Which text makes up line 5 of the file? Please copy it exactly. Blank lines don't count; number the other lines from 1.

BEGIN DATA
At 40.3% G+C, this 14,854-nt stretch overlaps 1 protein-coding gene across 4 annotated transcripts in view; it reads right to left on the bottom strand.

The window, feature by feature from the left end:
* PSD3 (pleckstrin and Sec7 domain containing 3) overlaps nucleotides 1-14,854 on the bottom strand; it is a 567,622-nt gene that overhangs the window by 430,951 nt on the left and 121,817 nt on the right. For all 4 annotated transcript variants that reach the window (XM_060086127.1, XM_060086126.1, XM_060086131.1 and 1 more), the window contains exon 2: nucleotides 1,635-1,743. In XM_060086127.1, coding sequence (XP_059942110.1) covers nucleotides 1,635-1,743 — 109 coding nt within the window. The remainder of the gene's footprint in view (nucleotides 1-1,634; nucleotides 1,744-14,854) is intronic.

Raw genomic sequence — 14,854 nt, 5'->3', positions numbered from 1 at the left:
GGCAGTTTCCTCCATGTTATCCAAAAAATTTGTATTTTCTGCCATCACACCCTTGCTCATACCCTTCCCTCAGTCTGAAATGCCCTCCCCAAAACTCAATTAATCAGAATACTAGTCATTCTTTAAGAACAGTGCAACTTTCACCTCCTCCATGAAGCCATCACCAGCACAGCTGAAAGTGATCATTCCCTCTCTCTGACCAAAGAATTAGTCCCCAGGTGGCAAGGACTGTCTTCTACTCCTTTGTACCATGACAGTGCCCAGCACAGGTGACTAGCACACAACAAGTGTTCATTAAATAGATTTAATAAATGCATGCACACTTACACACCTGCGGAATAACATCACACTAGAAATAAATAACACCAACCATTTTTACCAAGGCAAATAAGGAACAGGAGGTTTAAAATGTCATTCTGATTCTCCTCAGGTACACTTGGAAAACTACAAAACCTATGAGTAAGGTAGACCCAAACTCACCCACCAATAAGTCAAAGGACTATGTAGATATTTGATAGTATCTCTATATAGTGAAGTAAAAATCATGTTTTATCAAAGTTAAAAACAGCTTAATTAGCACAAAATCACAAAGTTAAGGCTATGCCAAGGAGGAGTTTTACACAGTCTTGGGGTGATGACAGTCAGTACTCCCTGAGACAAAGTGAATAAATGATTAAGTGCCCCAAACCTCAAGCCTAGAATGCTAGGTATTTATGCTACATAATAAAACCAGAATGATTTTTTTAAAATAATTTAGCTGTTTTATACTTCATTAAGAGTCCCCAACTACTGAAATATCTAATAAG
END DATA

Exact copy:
GGCAGTTTCCTCCATGTTATCCAAAAAATTTGTATTTTCTGCCATCACACCCTTGCTCATACCCTTCCCTCAGTCTGAAATGCCCTCCCCAAAACTCAATTAATCAGAATACTAGTCATTCTTTAAGAACAGTGCAACTTTCACCTCCTCCATGAAGCCATCACCAGCACAGCTGAAAGTGATCATTCCCTCTCTCTGACCAAAGAATTAGTCCCCAGGTGGCAAGGACTGTCTTCTACTCCTTTGTACCATGACAGTGCCCAGCACAGGTGACTAGCACACAACAAGTGTTCATTAAATAGATTTAATAAATGCATGCACACTTACACACCTGCGGAATAACATCACACTAGAAATAAATAACACCAACCATTTTTACCAAGGCAAATAAGGAACAGGAGGTTTAAAATGTCATTCTGATTCTCCTCAGGTACACTTGGAAAACTACAAAACCTATGAGTAAGGTAGACCCAAACTCACCCACCAATAAGTCAAAGGACTATGTAGATATTTGATAGTATCTCTATATAGTGAAGTAAAAATCATGTTTTATCAAAGTTAAAAACAGCTTAATTAGCACAAAATCACAAAGTTAAGGCTATGCCAAGGAGGAGTTTTACACAGTCTTGGGGTGATGACAGTCAGTACTCCCTGAGACAAAGTGAATAAATGATTAAGTGCCCCAAACCTCAAGCCTAGAATGCTAGGTATTTATGCTACATAATAAAACCAGAATGATTTTTTTAAAATAATTTAGCTGTTTTATACTTCATTAAGAGTCCCCAACTACTGAAATATCTAATAAG